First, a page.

and some modification to the parser. I will hopefully get
around to it soon.

Aside from the debugging, it is really quite usable. A user
on rawtext.club has been using it and has even used it at
their job. The feedback I have gotten from them is that it
is a nice glue language and they have replaced some shell
scripting with it. Totally not the domain I had thought of
while making it, but really happy that it is useful for
someone! I have loved seeing what they make with it and they
have been a big help finding issues as well as giving some
good guidance that has helped me keep the language pretty
small and not get carried away.


## slp

Over the last week I decided I needed to solve the problem
of modules for slope. Since early days it has had a `load`
procedure that could take a filepath and load slope code
from the given file... but that is not a great way to deal
with modules.

So... I decided a package manager would be a good call. I
worked out a system for module formatting/necessary files.
Then I started writing a package manager. I didnt like the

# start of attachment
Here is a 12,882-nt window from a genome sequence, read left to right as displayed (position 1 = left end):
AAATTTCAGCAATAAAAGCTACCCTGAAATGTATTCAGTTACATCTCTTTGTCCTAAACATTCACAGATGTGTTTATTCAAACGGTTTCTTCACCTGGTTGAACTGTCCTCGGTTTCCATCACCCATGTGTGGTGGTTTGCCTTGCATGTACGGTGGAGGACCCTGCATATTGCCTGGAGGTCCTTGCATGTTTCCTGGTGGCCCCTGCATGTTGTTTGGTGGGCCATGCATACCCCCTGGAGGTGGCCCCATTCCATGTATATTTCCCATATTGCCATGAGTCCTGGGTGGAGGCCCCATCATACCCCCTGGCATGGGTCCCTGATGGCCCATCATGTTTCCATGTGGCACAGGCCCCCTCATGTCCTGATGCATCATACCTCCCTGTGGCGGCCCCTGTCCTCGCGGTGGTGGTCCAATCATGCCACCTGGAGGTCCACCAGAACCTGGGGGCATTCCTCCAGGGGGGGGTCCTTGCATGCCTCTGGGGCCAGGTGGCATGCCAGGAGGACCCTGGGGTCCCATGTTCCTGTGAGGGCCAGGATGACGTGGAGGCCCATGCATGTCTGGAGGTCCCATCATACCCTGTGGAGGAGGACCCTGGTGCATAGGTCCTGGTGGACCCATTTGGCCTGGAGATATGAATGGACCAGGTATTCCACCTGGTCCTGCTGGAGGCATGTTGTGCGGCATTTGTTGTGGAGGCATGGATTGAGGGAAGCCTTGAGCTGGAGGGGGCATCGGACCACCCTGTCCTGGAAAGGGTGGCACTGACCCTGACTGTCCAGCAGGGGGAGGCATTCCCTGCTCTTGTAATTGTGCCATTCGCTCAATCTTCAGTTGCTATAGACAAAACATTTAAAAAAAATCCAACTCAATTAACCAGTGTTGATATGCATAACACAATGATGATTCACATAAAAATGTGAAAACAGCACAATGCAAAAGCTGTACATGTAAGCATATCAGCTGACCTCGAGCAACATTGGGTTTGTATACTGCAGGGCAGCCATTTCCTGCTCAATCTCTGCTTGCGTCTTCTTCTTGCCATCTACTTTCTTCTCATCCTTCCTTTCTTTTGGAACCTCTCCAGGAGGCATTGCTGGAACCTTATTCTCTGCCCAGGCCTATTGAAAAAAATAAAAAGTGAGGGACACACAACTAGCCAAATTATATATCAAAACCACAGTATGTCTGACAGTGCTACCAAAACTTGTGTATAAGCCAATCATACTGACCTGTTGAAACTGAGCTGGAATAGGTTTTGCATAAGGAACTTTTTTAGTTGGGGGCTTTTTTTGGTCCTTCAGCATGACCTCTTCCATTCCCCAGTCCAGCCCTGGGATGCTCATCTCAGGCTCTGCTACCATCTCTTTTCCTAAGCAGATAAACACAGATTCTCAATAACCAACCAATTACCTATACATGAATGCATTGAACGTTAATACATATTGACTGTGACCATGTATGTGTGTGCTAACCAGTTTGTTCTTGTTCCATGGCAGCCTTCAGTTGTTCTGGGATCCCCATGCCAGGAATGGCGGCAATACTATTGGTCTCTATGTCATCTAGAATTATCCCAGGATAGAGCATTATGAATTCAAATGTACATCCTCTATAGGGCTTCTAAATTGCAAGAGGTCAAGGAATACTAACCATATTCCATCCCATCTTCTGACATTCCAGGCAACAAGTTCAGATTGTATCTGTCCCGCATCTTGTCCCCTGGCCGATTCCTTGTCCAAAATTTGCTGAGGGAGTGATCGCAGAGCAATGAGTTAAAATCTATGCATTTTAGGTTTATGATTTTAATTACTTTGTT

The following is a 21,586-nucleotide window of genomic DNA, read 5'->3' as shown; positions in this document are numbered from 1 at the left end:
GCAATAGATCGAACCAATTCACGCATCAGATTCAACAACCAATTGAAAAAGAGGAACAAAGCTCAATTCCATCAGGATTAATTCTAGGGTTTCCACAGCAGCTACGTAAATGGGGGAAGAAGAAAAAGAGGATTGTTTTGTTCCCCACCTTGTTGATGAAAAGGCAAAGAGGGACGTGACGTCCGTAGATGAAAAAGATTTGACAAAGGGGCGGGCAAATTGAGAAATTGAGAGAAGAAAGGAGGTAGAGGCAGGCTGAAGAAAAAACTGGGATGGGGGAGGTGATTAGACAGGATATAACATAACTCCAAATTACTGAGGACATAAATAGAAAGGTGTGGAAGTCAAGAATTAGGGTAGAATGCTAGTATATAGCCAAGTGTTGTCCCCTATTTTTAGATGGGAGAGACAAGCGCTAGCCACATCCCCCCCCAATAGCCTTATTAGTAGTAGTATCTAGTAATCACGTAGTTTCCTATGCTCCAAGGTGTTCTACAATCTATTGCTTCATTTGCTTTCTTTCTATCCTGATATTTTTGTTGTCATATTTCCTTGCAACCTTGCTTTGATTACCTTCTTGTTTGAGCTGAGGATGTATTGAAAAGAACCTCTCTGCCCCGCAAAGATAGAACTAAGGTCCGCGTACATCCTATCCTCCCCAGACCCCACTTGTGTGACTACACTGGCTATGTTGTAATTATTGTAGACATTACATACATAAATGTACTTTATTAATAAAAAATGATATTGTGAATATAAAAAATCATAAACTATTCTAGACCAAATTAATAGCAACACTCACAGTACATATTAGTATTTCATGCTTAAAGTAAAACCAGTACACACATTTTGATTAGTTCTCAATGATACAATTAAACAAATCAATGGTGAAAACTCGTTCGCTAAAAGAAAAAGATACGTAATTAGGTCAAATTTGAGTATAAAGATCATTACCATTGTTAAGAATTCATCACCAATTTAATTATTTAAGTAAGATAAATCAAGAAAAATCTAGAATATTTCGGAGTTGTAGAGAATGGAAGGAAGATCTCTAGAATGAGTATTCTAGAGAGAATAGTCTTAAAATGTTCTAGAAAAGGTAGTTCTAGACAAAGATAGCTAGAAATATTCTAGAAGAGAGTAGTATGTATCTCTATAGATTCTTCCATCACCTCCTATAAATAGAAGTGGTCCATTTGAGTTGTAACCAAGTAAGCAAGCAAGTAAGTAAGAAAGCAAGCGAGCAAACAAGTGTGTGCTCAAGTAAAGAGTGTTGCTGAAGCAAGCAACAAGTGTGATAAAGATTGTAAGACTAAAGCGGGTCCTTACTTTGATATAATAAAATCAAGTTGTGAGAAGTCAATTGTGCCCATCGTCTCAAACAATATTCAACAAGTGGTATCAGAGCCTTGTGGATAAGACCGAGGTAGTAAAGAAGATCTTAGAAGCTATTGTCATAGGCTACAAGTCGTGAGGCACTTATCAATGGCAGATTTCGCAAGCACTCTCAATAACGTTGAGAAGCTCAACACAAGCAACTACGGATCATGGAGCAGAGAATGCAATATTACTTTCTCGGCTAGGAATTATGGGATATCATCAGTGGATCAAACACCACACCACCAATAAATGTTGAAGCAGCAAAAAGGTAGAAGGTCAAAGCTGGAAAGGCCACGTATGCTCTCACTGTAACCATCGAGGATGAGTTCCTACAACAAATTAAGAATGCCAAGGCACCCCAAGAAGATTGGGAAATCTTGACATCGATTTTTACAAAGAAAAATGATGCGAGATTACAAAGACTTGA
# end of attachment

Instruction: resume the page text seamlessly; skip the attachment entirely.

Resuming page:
direction it was going and started and stopped a few times.
Eventually I decided to search git repos for small hobby
package managers for languages. After a good bit of
searching I found an abandoned one written in go (the lang
that I was using for development). It was Apache licensed,
so I forked it and made some sweeping changes to the
codebase. I likely would have eventually landed somewhere
similar, but it definitely saved me hours of mucking around.

The package manager, slp, has been expanded into a working
package system. Module versioning is handled through git
tags and the central package repository/registry holds no
code (just a json file with package info). The current way
to get a package added is to fork the package repository and
open a PR after adding a package. It is more complex than I
would like since not everyone is great with git, but may
want to contibute a module. Given this is a small hobby
project for a language with not enough new features to make
it appealing to many people I do not expect many people to